LANSING - Over the past decade, the subject of regulating and de-regulating Michigan's power industry has never really gone away.
Passage of Public Act 295 in 2008 established the state's first renewable portfolio standard, requiring that Michigan's electric providers get 10 percent of their energy from renewable sources by the end of 2015 - a number that the state is meeting. That law also limited alternative energy suppliers to 10 percent of the electric market.
But with the clock winding down on that standard, state lawmakers this year have continued years-long arguments over replacement power deregulation and utility reforms - some of which could provide a major shock to the current system, as well as to the operations and employment for both the utility industry and the building trades.
Leaders of the respective state House and Senate committees where the legislation is being formed say a new standard was close in December, but not ready to present to Gov. Rick Snyder for his signature.
"This legislation could have an enormous impact on the building trades," said Patrick "Shorty" Gleason, legislative director of the Michigan Building and Construction Trades Council. "With the movement of coal power to renewable energy, our state is expected to see nine powerhouses shut down by April 2016, and as many as 25 shut down by 2022. For the utility workers and for our people doing maintenance and plant upgrades, just think about how many jobs that are being lost. This legislation, going forward, will at least help us and our utility partners when it comes time to bring new generation on line, and keep it in Michigan."
State House bills 4297 and 4298 have been debated in 2015, and would set a clean-energy goal - but not a formal standard - of 30 percent by 2025, through the use of renewable energies and energy efficiency. Utilities would get incentives based on the amount of efficiency they invest in. Deregulators are calling for eliminating that 10 percent requirement for alternative electric suppliers, opening up the market 100 percent to all energy providers.
After initially calling for an end to electric choice regulation, Aric Nesbitt, chair of the Michigan House Committee on Energy, said he wants to would keep the 10 percent cap on alternative suppliers participating in the program, but tighten rules for entering and leaving the alternative market.
DTE Energy Vice President of Business Planning and Development Irene Dimitry told MLive that the goal of 30 percent by 2025 is feasible for the utility to meet.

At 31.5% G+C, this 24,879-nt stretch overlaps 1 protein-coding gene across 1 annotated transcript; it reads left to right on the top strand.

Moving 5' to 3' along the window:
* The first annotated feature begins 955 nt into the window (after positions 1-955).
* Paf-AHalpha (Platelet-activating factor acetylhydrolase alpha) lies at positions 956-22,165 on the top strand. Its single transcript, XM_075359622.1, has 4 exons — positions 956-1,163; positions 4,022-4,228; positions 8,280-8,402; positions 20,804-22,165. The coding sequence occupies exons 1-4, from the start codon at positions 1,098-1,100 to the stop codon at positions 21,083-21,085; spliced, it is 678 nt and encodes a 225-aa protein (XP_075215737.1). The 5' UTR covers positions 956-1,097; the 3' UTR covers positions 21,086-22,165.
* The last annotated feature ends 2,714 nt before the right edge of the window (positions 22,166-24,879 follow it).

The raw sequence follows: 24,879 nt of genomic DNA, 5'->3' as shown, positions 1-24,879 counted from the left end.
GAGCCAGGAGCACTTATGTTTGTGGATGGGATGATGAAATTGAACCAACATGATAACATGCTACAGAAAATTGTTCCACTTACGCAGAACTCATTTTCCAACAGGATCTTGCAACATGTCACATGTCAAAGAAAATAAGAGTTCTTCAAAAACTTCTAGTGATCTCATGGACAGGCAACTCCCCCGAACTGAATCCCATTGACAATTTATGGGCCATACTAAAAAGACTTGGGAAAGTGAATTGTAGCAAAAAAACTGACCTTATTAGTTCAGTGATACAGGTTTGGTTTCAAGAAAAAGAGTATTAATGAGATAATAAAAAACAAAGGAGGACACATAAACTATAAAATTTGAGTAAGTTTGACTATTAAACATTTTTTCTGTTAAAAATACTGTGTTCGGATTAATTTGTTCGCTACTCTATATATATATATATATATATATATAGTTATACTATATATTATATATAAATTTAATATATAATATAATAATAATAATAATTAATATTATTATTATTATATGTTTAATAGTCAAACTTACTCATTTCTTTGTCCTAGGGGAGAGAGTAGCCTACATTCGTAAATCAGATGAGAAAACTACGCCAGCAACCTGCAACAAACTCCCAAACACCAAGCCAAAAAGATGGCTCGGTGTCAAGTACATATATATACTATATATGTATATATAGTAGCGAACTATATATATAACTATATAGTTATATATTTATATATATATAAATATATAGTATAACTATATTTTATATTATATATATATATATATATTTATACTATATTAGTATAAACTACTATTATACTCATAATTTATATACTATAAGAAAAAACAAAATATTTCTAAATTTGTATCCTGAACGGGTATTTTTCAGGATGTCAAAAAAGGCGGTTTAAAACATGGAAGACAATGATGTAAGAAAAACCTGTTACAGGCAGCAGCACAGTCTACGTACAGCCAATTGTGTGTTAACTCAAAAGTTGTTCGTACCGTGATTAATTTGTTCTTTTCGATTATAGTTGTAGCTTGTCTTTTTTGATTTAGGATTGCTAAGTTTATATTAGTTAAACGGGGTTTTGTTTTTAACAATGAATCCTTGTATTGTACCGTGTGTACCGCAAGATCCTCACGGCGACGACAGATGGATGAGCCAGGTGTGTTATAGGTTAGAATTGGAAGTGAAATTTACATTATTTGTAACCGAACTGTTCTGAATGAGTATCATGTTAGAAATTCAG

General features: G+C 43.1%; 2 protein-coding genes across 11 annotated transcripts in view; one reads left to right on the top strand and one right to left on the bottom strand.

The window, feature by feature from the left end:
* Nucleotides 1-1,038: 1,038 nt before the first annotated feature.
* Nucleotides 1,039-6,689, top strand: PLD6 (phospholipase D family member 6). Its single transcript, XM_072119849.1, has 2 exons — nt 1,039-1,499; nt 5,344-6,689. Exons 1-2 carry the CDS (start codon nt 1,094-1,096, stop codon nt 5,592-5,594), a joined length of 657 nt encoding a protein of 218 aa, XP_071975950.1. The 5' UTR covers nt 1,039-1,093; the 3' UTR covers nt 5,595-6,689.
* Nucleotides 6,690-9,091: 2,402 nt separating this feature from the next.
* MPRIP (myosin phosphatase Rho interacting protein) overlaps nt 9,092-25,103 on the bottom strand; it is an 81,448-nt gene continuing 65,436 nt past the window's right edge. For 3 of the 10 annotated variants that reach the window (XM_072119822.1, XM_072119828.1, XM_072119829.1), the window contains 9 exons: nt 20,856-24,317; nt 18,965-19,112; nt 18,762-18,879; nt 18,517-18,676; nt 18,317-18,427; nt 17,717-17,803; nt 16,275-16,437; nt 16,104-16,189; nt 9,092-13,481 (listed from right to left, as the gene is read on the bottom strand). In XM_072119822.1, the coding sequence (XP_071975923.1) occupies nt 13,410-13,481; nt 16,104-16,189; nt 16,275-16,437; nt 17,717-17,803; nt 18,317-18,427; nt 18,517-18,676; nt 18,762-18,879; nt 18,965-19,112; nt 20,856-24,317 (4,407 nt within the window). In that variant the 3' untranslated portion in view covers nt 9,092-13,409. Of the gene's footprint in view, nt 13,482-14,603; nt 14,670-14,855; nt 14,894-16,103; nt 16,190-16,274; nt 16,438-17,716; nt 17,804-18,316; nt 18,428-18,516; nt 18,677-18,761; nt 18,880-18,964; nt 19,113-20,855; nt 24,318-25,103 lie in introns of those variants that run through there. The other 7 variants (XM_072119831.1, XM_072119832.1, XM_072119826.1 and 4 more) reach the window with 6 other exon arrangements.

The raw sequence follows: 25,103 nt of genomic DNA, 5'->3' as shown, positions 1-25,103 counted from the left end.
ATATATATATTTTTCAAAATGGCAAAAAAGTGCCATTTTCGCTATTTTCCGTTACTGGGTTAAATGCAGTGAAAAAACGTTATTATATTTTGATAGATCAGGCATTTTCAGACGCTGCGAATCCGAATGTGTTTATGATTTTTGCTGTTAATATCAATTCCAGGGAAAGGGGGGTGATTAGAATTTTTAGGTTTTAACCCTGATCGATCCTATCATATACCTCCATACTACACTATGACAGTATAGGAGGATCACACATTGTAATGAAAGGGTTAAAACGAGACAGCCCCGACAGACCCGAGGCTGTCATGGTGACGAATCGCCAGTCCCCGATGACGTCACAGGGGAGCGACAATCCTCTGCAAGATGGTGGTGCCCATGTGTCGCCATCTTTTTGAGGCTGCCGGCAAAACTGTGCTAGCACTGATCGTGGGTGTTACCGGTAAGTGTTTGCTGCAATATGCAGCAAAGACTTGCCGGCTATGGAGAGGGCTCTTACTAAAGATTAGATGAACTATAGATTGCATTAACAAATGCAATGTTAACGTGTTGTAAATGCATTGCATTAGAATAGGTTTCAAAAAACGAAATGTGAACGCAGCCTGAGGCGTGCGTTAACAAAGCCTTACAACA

"We support it," she said. "We've been building renewable energy and supporting energy efficiency programs for quite a while now and we believe that both will be an important part of our portfolio to serve our customers going forward."
Major electrical utilities like DTE Energy and Consumers Energy have complained that completely deregulating the sale of electricity and allowing alternative electrical suppliers in Michigan is unfair to established companies like theirs. Deregulation allows other power providers, with no properties or infrastructure in Michigan, to come into our state and sell power for whatever price the market allows. Meanwhile, large local utilities are expected to keep the power flowing, and maintain their properties, buy coal and natural gas to burn, upgrade their facilities regularly for things like emission controls, and keep a staff on payroll.
"Deregulated markets provide strong disincentives for long-term investments in power plants necessary to ensure sufficient supplies to cover the wide swings in electricity demand," said David G. Mengebier, senior vice president of governmental and public affairs for Consumers Energy, in testimony before the Michigan House Energy and Technology Committee."States that have deregulated their markets continue to experience great difficulties attracting new generation investment because of the uncertainty their energy providers face in recovering their investments as customers come and go. Not only is this presenting major reliability challenges for these states, it is contributing to very high electricity prices - on average 25 percent higher than in regulated states.
The new legislation would require alternative energy suppliers to show they could supply sufficient generating capacity for a three-year period. Customers who want to change utility providers would have to provide a three-year advance notice. There are reportedly still differences between House and Senate energy plans that will be slated to be worked out in conferences early next year.
"This becomes a question of where we want our powerhouses," said Gleason. "Do we want them built, maintained and producing here in Michigan, or do we want them built and maintained out of state, with power coming to us over transmission lines?"
In supporting the legislation, Gleason pointed out that while building trades jobs have been lost because coal-burning plants are being shuttered, the trades are getting work through new, ongoing construction at natural-gas-fired plants in Holland and near Gaylord. Plus, there is solar and wind energy work that's taking place, too. "You deregulate utilities, you're likely going to lose a lot of that work to out-of-state providers," Gleason said. "I'll take made in Michigan anytime."